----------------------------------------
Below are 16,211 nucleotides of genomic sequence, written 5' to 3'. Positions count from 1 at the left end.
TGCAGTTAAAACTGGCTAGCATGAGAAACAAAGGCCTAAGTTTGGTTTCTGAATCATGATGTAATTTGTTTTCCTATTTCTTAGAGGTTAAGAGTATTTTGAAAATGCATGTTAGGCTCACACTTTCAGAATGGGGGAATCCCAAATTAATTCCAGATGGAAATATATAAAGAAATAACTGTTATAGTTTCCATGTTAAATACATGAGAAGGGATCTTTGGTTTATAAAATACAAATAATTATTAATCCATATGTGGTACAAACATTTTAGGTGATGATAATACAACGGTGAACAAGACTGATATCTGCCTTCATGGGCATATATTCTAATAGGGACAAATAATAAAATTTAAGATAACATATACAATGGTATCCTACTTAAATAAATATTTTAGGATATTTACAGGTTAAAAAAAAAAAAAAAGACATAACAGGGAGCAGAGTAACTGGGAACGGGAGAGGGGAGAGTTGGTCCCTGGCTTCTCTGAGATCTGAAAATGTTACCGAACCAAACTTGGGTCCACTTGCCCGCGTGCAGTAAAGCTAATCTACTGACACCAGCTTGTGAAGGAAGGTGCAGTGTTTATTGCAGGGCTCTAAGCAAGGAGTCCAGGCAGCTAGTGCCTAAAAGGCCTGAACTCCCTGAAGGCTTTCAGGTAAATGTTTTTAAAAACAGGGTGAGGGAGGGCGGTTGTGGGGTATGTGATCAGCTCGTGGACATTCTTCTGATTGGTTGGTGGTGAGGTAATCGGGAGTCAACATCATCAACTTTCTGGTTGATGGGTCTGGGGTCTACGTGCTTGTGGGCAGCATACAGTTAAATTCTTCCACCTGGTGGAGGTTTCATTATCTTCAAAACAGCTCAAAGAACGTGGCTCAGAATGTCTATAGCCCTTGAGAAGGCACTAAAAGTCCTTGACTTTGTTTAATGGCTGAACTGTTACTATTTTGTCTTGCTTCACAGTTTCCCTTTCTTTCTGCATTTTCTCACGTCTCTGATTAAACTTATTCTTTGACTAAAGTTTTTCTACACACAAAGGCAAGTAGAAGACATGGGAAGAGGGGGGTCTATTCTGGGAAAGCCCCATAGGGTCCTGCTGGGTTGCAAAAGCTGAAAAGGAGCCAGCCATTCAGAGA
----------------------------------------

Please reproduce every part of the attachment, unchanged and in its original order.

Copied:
Below are 16,211 nucleotides of genomic sequence, written 5' to 3'. Positions count from 1 at the left end.
TGCAGTTAAAACTGGCTAGCATGAGAAACAAAGGCCTAAGTTTGGTTTCTGAATCATGATGTAATTTGTTTTCCTATTTCTTAGAGGTTAAGAGTATTTTGAAAATGCATGTTAGGCTCACACTTTCAGAATGGGGGAATCCCAAATTAATTCCAGATGGAAATATATAAAGAAATAACTGTTATAGTTTCCATGTTAAATACATGAGAAGGGATCTTTGGTTTATAAAATACAAATAATTATTAATCCATATGTGGTACAAACATTTTAGGTGATGATAATACAACGGTGAACAAGACTGATATCTGCCTTCATGGGCATATATTCTAATAGGGACAAATAATAAAATTTAAGATAACATATACAATGGTATCCTACTTAAATAAATATTTTAGGATATTTACAGGTTAAAAAAAAAAAAAAAGACATAACAGGGAGCAGAGTAACTGGGAACGGGAGAGGGGAGAGTTGGTCCCTGGCTTCTCTGAGATCTGAAAATGTTACCGAACCAAACTTGGGTCCACTTGCCCGCGTGCAGTAAAGCTAATCTACTGACACCAGCTTGTGAAGGAAGGTGCAGTGTTTATTGCAGGGCTCTAAGCAAGGAGTCCAGGCAGCTAGTGCCTAAAAGGCCTGAACTCCCTGAAGGCTTTCAGGTAAATGTTTTTAAAAACAGGGTGAGGGAGGGCGGTTGTGGGGTATGTGATCAGCTCGTGGACATTCTTCTGATTGGTTGGTGGTGAGGTAATCGGGAGTCAACATCATCAACTTTCTGGTTGATGGGTCTGGGGTCTACGTGCTTGTGGGCAGCATACAGTTAAATTCTTCCACCTGGTGGAGGTTTCATTATCTTCAAAACAGCTCAAAGAACGTGGCTCAGAATGTCTATAGCCCTTGAGAAGGCACTAAAAGTCCTTGACTTTGTTTAATGGCTGAACTGTTACTATTTTGTCTTGCTTCACAGTTTCCCTTTCTTTCTGCATTTTCTCACGTCTCTGATTAAACTTATTCTTTGACTAAAGTTTTTCTACACACAAAGGCAAGTAGAAGACATGGGAAGAGGGGGGTCTATTCTGGGAAAGCCCCATAGGGTCCTGCTGGGTTGCAAAAGCTGAAAAGGAGCCAGCCATTCAGAGA